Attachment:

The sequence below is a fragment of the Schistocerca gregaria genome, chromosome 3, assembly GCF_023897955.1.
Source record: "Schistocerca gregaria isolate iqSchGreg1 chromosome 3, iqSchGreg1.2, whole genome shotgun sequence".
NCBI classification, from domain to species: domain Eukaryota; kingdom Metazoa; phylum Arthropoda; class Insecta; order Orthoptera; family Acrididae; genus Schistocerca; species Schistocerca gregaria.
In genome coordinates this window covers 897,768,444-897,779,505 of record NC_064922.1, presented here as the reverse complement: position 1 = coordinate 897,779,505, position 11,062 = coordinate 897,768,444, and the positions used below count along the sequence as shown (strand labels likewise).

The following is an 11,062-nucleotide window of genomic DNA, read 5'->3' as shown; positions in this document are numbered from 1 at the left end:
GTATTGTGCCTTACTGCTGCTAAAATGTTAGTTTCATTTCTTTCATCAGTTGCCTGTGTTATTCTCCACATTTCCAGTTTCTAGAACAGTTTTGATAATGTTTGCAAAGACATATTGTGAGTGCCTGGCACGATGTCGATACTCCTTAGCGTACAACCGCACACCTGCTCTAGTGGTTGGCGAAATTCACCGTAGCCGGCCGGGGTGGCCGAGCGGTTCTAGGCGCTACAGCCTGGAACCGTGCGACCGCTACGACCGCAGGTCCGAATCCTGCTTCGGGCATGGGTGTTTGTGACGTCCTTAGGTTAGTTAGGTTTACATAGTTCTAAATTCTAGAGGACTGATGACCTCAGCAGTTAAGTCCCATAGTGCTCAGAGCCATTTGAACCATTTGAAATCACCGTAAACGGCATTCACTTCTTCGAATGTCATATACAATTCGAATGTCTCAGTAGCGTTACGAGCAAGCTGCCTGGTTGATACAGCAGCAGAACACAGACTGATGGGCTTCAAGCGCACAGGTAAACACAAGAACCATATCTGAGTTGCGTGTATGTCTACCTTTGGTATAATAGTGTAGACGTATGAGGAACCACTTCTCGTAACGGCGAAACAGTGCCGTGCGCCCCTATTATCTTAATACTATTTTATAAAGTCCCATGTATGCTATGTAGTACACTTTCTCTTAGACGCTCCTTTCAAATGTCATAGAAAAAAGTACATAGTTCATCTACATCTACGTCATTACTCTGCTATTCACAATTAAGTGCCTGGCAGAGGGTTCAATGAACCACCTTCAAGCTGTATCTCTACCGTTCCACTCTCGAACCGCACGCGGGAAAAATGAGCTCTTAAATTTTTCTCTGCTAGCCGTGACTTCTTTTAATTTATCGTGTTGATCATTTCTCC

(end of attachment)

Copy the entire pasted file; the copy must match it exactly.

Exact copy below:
The sequence below is a fragment of the Schistocerca gregaria genome, chromosome 3, assembly GCF_023897955.1.
Source record: "Schistocerca gregaria isolate iqSchGreg1 chromosome 3, iqSchGreg1.2, whole genome shotgun sequence".
NCBI classification, from domain to species: domain Eukaryota; kingdom Metazoa; phylum Arthropoda; class Insecta; order Orthoptera; family Acrididae; genus Schistocerca; species Schistocerca gregaria.
In genome coordinates this window covers 897,768,444-897,779,505 of record NC_064922.1, presented here as the reverse complement: position 1 = coordinate 897,779,505, position 11,062 = coordinate 897,768,444, and the positions used below count along the sequence as shown (strand labels likewise).

The following is an 11,062-nucleotide window of genomic DNA, read 5'->3' as shown; positions in this document are numbered from 1 at the left end:
GTATTGTGCCTTACTGCTGCTAAAATGTTAGTTTCATTTCTTTCATCAGTTGCCTGTGTTATTCTCCACATTTCCAGTTTCTAGAACAGTTTTGATAATGTTTGCAAAGACATATTGTGAGTGCCTGGCACGATGTCGATACTCCTTAGCGTACAACCGCACACCTGCTCTAGTGGTTGGCGAAATTCACCGTAGCCGGCCGGGGTGGCCGAGCGGTTCTAGGCGCTACAGCCTGGAACCGTGCGACCGCTACGACCGCAGGTCCGAATCCTGCTTCGGGCATGGGTGTTTGTGACGTCCTTAGGTTAGTTAGGTTTACATAGTTCTAAATTCTAGAGGACTGATGACCTCAGCAGTTAAGTCCCATAGTGCTCAGAGCCATTTGAACCATTTGAAATCACCGTAAACGGCATTCACTTCTTCGAATGTCATATACAATTCGAATGTCTCAGTAGCGTTACGAGCAAGCTGCCTGGTTGATACAGCAGCAGAACACAGACTGATGGGCTTCAAGCGCACAGGTAAACACAAGAACCATATCTGAGTTGCGTGTATGTCTACCTTTGGTATAATAGTGTAGACGTATGAGGAACCACTTCTCGTAACGGCGAAACAGTGCCGTGCGCCCCTATTATCTTAATACTATTTTATAAAGTCCCATGTATGCTATGTAGTACACTTTCTCTTAGACGCTCCTTTCAAATGTCATAGAAAAAAGTACATAGTTCATCTACATCTACGTCATTACTCTGCTATTCACAATTAAGTGCCTGGCAGAGGGTTCAATGAACCACCTTCAAGCTGTATCTCTACCGTTCCACTCTCGAACCGCACGCGGGAAAAATGAGCTCTTAAATTTTTCTCTGCTAGCCGTGACTTCTTTTAATTTATCGTGTTGATCATTTCTCC